I first learned of Jeff Lau through his collaboration with a little-known Hong Kong director named Wong Kar-wai. Prior to Lau's creative collaboration with WKW on 90s classics, such as Ashes of Time and Fallen Angels, WKW would co-author two HK horror/comedy scripts from the late 80s, The Haunted Cop Shop (1987) and The Haunted Cop Shop 2 (1988). WKW would even briefly appear in the latter.
However, this blog entry ain't about WKW. I would have crossed paths with Lau in any event I'm sure, being a huge fan of HK horror/comedy. Almost every subsequent HK horror/comedy film owes a considerable debt to Sammo Hung's seminal classic Encounter of the Spooky Kind (1980), and Lau created some real gems.
The Haunted Cop Shop (1987) stars Jacky Cheung and Ricky Hui as a pair of bumbling cops on the trail of thief, "Sneaky" Ming. Like Hung's classic film, Haunted Cop Shop has the thinnest of plot lines (a Japanese general is resurrected as a vampire causing havoc in the area!) and is more a series of comedic episodes with a horror/supernatural theme. Both leads are wonderful and quite funny. Lau injects a real energy and sense of fun throughout. Highlights are ghostly Mah-jong, underwear worn upon people's heads, and a discourse on Bonzai trees. There is also a not-so-subtle lift from Tom Holland's Fright Night (1985).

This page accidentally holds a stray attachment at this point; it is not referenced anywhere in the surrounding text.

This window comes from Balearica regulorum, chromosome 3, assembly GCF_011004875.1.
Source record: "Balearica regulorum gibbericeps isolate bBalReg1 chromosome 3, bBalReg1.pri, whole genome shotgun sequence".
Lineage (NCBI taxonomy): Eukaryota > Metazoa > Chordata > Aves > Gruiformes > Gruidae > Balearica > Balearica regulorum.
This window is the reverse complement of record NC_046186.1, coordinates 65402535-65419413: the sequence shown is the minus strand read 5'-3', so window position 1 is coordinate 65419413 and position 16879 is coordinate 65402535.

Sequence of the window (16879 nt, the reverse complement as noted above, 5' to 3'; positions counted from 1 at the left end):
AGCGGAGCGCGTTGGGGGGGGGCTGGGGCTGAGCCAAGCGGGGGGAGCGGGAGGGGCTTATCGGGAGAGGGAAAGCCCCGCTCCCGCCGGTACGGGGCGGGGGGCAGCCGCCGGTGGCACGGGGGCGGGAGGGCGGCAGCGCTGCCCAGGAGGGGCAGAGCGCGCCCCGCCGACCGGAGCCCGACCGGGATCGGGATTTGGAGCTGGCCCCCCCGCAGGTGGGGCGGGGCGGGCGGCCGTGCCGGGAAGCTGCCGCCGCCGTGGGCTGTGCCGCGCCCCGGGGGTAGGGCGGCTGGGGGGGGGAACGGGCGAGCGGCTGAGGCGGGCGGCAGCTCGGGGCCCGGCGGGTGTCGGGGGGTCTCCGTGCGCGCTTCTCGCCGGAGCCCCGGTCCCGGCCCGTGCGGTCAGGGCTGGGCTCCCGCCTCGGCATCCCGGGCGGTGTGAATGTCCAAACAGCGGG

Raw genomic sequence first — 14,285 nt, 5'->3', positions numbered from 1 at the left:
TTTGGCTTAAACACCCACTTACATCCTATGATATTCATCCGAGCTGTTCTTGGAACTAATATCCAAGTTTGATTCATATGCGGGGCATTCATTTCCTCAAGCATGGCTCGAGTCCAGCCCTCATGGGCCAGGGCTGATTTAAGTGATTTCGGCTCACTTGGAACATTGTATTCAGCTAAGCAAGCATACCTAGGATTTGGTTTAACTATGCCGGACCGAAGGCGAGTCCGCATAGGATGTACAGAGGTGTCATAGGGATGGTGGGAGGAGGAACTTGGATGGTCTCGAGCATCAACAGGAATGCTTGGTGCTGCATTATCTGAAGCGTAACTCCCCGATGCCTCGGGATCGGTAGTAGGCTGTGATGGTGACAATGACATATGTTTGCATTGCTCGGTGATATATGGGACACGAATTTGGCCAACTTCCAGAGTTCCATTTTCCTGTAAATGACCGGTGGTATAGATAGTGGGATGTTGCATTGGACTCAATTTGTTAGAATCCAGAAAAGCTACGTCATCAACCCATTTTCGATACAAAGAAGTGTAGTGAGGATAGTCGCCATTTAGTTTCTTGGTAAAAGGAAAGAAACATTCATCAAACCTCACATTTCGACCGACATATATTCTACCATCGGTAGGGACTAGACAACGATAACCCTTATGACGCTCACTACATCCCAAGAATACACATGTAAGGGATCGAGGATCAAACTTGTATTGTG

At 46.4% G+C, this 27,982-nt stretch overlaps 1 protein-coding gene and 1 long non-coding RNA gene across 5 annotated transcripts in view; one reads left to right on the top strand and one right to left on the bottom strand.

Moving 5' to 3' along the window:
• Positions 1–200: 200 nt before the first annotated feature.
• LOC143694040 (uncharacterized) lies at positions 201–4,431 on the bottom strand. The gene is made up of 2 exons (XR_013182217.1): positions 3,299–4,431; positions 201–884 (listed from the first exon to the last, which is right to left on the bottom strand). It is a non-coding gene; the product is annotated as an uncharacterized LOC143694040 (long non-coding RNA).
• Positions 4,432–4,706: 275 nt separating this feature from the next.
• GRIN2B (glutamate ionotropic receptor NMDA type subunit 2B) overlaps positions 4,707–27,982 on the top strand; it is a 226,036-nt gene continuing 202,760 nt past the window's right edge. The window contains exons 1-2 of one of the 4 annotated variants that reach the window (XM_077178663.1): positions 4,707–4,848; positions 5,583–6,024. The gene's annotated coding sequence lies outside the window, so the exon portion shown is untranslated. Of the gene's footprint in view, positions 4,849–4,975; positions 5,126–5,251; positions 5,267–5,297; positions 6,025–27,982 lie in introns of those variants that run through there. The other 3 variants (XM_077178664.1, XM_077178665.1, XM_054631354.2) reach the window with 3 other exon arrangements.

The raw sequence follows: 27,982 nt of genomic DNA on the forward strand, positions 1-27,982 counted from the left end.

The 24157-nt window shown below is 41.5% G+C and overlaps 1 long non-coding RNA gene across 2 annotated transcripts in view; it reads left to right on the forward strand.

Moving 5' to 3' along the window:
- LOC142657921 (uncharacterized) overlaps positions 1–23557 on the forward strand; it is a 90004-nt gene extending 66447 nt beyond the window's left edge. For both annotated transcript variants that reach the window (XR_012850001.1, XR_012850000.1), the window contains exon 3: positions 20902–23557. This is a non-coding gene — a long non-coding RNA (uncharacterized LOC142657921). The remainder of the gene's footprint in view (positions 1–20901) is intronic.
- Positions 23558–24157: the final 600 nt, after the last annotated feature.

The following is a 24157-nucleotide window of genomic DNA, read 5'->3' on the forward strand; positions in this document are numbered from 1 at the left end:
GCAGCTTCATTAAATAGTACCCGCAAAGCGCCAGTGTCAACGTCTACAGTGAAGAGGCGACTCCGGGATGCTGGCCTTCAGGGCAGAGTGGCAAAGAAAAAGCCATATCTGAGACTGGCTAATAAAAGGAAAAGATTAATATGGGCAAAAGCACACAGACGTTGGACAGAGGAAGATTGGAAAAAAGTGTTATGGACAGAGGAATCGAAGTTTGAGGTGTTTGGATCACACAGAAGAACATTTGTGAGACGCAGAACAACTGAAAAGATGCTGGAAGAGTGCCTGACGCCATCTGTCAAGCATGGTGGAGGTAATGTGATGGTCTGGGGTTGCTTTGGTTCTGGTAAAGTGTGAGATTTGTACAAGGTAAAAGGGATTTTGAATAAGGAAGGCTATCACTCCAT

The sequel, Haunted Cop Shop 2 (1988), would reunite the two leads from the original and place them amongst an ensemble cast. Again the thin plot concerns the creation of a new police unit, a "ghostbusting squad," but the plot line only serves as a framework for another series of comedic encounters. A police raid at the beginning is standout. It also has some quite offensive jokes and lacks the charm of the original but it's worth seeing.
Finally, Mortuary Blues (1990) is an even-more hyper-kinetic. incoherent film. It's also completely charming HK horror/comedy. An opera troupe arrives on an island where there is a curse. There's also a treasure hunt and a resurrected evil king. The plot soon falls to the wayside. The jokes are primarily of the toilet variety with an ample amount of sex jokes thrown in as well for good measure. Mortuary Blues is low-brow art of the highest caliber.
All three are worth a gander for fans of 80s horror, HK horror/comedy, or low-brow art. This genre is truly unique and Lau's three films are staples.